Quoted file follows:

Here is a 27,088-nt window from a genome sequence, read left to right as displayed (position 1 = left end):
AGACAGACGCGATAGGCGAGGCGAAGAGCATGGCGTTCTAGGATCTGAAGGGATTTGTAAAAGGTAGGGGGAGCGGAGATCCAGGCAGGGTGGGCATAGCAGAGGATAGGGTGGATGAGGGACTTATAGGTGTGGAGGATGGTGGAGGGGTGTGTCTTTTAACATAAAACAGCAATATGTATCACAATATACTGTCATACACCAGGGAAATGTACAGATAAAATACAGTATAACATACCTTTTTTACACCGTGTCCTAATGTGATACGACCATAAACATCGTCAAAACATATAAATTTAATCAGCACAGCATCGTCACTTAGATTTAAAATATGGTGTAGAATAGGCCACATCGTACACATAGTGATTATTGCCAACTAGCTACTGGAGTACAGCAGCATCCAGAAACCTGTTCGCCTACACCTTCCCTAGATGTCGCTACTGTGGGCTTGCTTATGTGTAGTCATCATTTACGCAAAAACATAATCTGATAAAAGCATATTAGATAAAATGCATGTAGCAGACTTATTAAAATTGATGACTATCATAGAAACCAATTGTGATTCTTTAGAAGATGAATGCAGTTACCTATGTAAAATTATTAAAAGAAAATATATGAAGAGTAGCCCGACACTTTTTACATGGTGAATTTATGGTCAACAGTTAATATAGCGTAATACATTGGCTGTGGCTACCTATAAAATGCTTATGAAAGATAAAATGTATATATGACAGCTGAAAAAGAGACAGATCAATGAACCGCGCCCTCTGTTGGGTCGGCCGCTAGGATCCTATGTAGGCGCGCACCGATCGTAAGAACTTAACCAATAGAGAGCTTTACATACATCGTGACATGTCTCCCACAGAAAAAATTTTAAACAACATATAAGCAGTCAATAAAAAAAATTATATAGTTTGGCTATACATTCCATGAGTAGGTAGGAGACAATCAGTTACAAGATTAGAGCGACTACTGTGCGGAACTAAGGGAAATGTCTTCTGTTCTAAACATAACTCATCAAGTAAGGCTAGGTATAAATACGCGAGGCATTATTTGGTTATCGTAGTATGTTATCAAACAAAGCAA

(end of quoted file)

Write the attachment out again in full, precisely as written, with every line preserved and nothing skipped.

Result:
Here is a 27,088-nt window from a genome sequence, read left to right as displayed (position 1 = left end):
AGACAGACGCGATAGGCGAGGCGAAGAGCATGGCGTTCTAGGATCTGAAGGGATTTGTAAAAGGTAGGGGGAGCGGAGATCCAGGCAGGGTGGGCATAGCAGAGGATAGGGTGGATGAGGGACTTATAGGTGTGGAGGATGGTGGAGGGGTGTGTCTTTTAACATAAAACAGCAATATGTATCACAATATACTGTCATACACCAGGGAAATGTACAGATAAAATACAGTATAACATACCTTTTTTACACCGTGTCCTAATGTGATACGACCATAAACATCGTCAAAACATATAAATTTAATCAGCACAGCATCGTCACTTAGATTTAAAATATGGTGTAGAATAGGCCACATCGTACACATAGTGATTATTGCCAACTAGCTACTGGAGTACAGCAGCATCCAGAAACCTGTTCGCCTACACCTTCCCTAGATGTCGCTACTGTGGGCTTGCTTATGTGTAGTCATCATTTACGCAAAAACATAATCTGATAAAAGCATATTAGATAAAATGCATGTAGCAGACTTATTAAAATTGATGACTATCATAGAAACCAATTGTGATTCTTTAGAAGATGAATGCAGTTACCTATGTAAAATTATTAAAAGAAAATATATGAAGAGTAGCCCGACACTTTTTACATGGTGAATTTATGGTCAACAGTTAATATAGCGTAATACATTGGCTGTGGCTACCTATAAAATGCTTATGAAAGATAAAATGTATATATGACAGCTGAAAAAGAGACAGATCAATGAACCGCGCCCTCTGTTGGGTCGGCCGCTAGGATCCTATGTAGGCGCGCACCGATCGTAAGAACTTAACCAATAGAGAGCTTTACATACATCGTGACATGTCTCCCACAGAAAAAATTTTAAACAACATATAAGCAGTCAATAAAAAAAATTATATAGTTTGGCTATACATTCCATGAGTAGGTAGGAGACAATCAGTTACAAGATTAGAGCGACTACTGTGCGGAACTAAGGGAAATGTCTTCTGTTCTAAACATAACTCATCAAGTAAGGCTAGGTATAAATACGCGAGGCATTATTTGGTTATCGTAGTATGTTATCAAACAAAGCAA